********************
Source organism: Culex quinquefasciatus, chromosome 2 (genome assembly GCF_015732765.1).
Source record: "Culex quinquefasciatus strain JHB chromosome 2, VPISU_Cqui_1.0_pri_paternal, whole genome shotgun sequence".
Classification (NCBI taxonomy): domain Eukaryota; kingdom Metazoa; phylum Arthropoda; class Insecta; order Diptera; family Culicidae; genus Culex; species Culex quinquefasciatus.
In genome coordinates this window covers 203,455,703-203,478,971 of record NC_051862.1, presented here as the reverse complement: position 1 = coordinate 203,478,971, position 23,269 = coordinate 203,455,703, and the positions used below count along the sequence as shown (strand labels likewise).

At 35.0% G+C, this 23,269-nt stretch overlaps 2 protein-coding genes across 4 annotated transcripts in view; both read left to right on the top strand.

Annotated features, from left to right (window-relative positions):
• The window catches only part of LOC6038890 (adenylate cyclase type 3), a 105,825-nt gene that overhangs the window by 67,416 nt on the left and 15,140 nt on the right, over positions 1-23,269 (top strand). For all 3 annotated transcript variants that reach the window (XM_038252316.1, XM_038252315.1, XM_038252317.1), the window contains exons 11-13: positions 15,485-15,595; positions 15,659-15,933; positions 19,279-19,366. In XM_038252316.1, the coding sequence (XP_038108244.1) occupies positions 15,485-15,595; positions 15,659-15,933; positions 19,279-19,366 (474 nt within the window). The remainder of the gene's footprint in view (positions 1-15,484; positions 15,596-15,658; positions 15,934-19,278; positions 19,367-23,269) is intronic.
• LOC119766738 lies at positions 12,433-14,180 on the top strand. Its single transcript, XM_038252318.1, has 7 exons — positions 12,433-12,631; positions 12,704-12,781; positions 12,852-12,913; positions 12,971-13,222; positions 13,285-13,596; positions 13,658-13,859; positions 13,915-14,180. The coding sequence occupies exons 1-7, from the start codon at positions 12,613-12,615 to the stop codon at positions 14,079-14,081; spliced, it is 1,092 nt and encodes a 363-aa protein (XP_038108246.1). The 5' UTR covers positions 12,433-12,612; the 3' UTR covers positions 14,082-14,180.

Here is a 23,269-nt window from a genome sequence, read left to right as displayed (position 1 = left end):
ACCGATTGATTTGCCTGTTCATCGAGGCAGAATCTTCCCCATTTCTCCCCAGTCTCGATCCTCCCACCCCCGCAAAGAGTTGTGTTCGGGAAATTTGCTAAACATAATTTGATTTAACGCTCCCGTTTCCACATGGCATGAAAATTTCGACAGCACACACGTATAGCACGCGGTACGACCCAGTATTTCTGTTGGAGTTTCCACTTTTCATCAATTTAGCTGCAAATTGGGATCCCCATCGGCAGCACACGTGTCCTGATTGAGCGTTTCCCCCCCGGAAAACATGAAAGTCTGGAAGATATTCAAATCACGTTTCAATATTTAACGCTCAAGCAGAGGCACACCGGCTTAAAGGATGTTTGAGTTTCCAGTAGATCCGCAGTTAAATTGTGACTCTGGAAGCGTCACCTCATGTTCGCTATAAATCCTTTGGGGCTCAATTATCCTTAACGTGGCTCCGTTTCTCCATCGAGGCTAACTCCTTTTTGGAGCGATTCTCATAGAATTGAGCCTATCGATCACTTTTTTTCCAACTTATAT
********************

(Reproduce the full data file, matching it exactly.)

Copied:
Source organism: Culex quinquefasciatus, chromosome 2 (genome assembly GCF_015732765.1).
Source record: "Culex quinquefasciatus strain JHB chromosome 2, VPISU_Cqui_1.0_pri_paternal, whole genome shotgun sequence".
Classification (NCBI taxonomy): domain Eukaryota; kingdom Metazoa; phylum Arthropoda; class Insecta; order Diptera; family Culicidae; genus Culex; species Culex quinquefasciatus.
In genome coordinates this window covers 203,455,703-203,478,971 of record NC_051862.1, presented here as the reverse complement: position 1 = coordinate 203,478,971, position 23,269 = coordinate 203,455,703, and the positions used below count along the sequence as shown (strand labels likewise).

At 35.0% G+C, this 23,269-nt stretch overlaps 2 protein-coding genes across 4 annotated transcripts in view; both read left to right on the top strand.

Annotated features, from left to right (window-relative positions):
• The window catches only part of LOC6038890 (adenylate cyclase type 3), a 105,825-nt gene that overhangs the window by 67,416 nt on the left and 15,140 nt on the right, over positions 1-23,269 (top strand). For all 3 annotated transcript variants that reach the window (XM_038252316.1, XM_038252315.1, XM_038252317.1), the window contains exons 11-13: positions 15,485-15,595; positions 15,659-15,933; positions 19,279-19,366. In XM_038252316.1, the coding sequence (XP_038108244.1) occupies positions 15,485-15,595; positions 15,659-15,933; positions 19,279-19,366 (474 nt within the window). The remainder of the gene's footprint in view (positions 1-15,484; positions 15,596-15,658; positions 15,934-19,278; positions 19,367-23,269) is intronic.
• LOC119766738 lies at positions 12,433-14,180 on the top strand. Its single transcript, XM_038252318.1, has 7 exons — positions 12,433-12,631; positions 12,704-12,781; positions 12,852-12,913; positions 12,971-13,222; positions 13,285-13,596; positions 13,658-13,859; positions 13,915-14,180. The coding sequence occupies exons 1-7, from the start codon at positions 12,613-12,615 to the stop codon at positions 14,079-14,081; spliced, it is 1,092 nt and encodes a 363-aa protein (XP_038108246.1). The 5' UTR covers positions 12,433-12,612; the 3' UTR covers positions 14,082-14,180.

Here is a 23,269-nt window from a genome sequence, read left to right as displayed (position 1 = left end):
ACCGATTGATTTGCCTGTTCATCGAGGCAGAATCTTCCCCATTTCTCCCCAGTCTCGATCCTCCCACCCCCGCAAAGAGTTGTGTTCGGGAAATTTGCTAAACATAATTTGATTTAACGCTCCCGTTTCCACATGGCATGAAAATTTCGACAGCACACACGTATAGCACGCGGTACGACCCAGTATTTCTGTTGGAGTTTCCACTTTTCATCAATTTAGCTGCAAATTGGGATCCCCATCGGCAGCACACGTGTCCTGATTGAGCGTTTCCCCCCCGGAAAACATGAAAGTCTGGAAGATATTCAAATCACGTTTCAATATTTAACGCTCAAGCAGAGGCACACCGGCTTAAAGGATGTTTGAGTTTCCAGTAGATCCGCAGTTAAATTGTGACTCTGGAAGCGTCACCTCATGTTCGCTATAAATCCTTTGGGGCTCAATTATCCTTAACGTGGCTCCGTTTCTCCATCGAGGCTAACTCCTTTTTGGAGCGATTCTCATAGAATTGAGCCTATCGATCACTTTTTTTCCAACTTATAT